Downtown Summerlin developer plans new office building near hockey facility

Downtown Summerlin’s office tower isn’t overflowing with tenants, but with the once-battered office market slowly turning around, its developer has laid out plans for another building nearby.

Howard Hughes Corp. is looking to construct a six-story, roughly 152,300-square-foot office building at the southeast corner of Pavilion Center and Griffith Peak drives, across the street from Red Rock Resort, Clark County records show.

Listing broker Randy Broadhead of CBRE Group said that he’s trying to line up tenants and that the developers have talked about opening the building in early 2018.

Compared with other types of commercial real estate, Las Vegas’ office market has been widely viewed as the slowest to recover from the recession, largely because of its still-high, albeit sliding, vacancy rates. Construction also has been slow – why build more when landlords can’t fill what they have?

But overall, the market is slowly coming back to life amid rising employment, and some areas of the valley, including the western suburbs like Summerlin, brokers say, are faring better than others.

The new office building would be next to the practice facility that’s being built for the NHL expansion club Vegas Golden Knights. Clark County commissioners approved plans for both projects on Sept. 21.

Howard Hughes spokesman Tom Warden said in an email that the area where the office building would be constructed is in “forward planning,” though he did not elaborate. He added that he had “no specifics to release at this time” but that he should “have more after the first of the year.”

Efforts to get additional comments from the company were unsuccessful.

According to reports from brokerage firm Colliers International, the valley’s third-quarter office vacancy rate was 17.1 percent, down from 24.1 percent in early 2012.

John Stater, Colliers’ Las Vegas research manager, said in a report that Southern Nevada’s office market “continues to emulate the local desert tortoise, with slow and steady improvement” that “picked up steam” last quarter.

Some types of buildings have less available space than others. The fast-growing southwest valley has an overall vacancy rate of 16.2 percent, but its “Class A,” or higher-quality, properties have a combined vacancy of just 4.2 percent, according to Colliers.

Dan Palmeri, a senior director for brokerage firm Cushman and Wakefield Commerce, said Summerlin also is “very tight” and pointed to the Hines portfolio as a sign of shrinking availability.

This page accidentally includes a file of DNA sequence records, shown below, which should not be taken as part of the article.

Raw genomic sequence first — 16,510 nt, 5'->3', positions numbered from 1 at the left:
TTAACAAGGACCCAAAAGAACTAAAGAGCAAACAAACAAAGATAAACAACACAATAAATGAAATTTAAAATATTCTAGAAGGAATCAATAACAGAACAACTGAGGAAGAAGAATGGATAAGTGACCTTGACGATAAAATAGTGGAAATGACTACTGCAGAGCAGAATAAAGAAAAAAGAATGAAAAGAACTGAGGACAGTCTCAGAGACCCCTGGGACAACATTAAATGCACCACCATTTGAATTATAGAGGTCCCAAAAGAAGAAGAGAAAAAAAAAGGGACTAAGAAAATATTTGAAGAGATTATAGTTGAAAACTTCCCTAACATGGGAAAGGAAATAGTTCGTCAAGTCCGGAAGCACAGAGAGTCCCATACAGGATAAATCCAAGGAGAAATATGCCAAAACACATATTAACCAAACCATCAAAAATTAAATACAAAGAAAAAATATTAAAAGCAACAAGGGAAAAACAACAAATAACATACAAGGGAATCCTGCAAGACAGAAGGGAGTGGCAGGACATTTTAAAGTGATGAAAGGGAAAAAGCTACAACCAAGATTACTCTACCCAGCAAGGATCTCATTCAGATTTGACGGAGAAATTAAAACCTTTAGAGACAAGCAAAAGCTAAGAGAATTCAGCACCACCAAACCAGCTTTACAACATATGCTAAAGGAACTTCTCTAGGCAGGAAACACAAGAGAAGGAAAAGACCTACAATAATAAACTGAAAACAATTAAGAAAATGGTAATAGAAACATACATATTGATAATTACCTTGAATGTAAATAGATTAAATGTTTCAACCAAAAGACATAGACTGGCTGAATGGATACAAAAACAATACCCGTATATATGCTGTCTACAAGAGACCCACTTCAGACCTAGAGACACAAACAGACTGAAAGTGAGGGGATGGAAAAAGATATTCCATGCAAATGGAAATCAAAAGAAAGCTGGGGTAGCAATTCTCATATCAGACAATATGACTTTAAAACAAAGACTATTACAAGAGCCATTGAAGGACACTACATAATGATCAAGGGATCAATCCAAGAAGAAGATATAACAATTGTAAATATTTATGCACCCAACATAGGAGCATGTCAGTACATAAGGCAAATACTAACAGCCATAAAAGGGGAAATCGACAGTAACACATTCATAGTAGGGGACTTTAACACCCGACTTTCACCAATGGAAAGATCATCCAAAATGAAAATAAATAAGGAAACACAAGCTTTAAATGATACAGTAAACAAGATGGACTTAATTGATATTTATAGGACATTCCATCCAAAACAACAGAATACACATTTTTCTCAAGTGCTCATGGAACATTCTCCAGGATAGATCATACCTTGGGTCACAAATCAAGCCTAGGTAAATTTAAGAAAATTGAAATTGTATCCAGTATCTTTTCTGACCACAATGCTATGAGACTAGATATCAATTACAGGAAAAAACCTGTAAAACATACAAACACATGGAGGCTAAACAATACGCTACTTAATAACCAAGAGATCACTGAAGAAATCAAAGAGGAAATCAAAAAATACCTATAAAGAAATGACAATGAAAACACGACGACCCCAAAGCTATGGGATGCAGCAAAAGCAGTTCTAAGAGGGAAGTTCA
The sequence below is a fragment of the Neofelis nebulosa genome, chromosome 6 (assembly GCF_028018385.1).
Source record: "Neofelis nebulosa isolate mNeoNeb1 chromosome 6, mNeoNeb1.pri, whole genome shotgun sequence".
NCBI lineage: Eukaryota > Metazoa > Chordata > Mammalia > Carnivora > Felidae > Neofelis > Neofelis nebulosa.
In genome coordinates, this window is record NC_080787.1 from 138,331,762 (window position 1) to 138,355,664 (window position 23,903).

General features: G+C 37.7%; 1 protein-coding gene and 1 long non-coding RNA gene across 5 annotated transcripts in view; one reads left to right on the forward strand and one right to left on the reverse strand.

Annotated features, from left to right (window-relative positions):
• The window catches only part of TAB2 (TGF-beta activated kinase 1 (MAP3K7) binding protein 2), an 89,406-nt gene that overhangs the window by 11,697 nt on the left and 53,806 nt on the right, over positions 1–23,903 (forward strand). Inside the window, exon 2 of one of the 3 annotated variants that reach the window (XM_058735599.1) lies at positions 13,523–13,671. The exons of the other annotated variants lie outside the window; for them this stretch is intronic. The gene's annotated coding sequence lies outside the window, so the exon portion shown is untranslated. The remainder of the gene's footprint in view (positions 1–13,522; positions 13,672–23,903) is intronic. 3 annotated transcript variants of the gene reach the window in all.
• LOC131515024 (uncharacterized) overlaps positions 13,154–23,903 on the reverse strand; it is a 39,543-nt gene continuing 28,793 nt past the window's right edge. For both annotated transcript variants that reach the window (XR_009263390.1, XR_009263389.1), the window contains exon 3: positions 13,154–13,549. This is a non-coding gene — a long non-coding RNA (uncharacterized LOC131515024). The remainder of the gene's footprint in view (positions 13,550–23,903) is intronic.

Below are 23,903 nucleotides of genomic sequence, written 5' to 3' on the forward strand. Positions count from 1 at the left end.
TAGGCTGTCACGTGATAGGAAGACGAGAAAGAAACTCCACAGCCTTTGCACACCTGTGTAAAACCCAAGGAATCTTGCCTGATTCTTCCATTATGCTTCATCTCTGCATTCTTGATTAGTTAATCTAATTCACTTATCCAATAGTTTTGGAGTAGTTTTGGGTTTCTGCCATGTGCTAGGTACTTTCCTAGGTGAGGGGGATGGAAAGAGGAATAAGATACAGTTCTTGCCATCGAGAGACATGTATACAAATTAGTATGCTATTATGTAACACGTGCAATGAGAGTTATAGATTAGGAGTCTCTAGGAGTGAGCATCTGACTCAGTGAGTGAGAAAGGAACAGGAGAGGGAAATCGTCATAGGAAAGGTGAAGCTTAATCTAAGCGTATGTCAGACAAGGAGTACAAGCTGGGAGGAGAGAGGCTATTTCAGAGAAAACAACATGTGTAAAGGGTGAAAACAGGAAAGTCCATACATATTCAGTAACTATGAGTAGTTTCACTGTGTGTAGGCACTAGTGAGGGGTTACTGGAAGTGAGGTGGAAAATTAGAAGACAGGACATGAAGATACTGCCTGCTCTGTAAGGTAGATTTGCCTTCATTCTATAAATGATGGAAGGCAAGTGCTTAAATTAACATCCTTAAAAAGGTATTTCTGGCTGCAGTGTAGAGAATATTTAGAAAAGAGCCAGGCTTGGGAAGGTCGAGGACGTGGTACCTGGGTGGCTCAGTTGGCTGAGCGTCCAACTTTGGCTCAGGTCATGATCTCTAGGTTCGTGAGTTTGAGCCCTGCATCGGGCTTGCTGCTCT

Hines, a Houston-based developer, teamed with Los Angeles investment firm Oaktree Capital Management in 2012 to buy 32 office buildings in Summerlin totaling 1.1 million square feet for $119.5 million. At the time, the economy was in worse shape than it is today, and the portfolio of buildings reportedly was only about half-occupied.

They sold several empty buildings to budget carrier Allegiant Travel Co. and listed their remaining 18 buildings for sale last year. At that time, their listing broker said the 895,000-square-foot portfolio was 92 percent occupied.

“Quality space in Summerlin is very hard to find,” Palmeri said this week.

Downtown Summerlin’s nine-story office tower, known as One Summerlin, was 62 percent leased as of mid-April, with 8 percent leased by Howard Hughes’ Las Vegas team, according to a securities filing by the Dallas-based developer.

Listing broker Broadhead says the building now is “pretty close” to 70 to 75 percent leased. He said it would probably be near 90 percent “in a little while” but did not specify when.

A 106-acre outdoor mall at Sahara Avenue and the 215 Beltway, Downtown Summerlin opened in October 2014 after sitting as an abandoned, partially built steel skeleton for years after the economy crashed.

Its office tower opened around April 2015.

“They’ve done a really good job of filling up that building,” Palmeri said.

Shares of Howard Hughes Corp. fell 68 cents, or 0.59 percent, to close at $115.08 on Tuesday.

Contact Review-Journal writer Eli Segall at (702) 383-0342. On Twitter at @eli_segall

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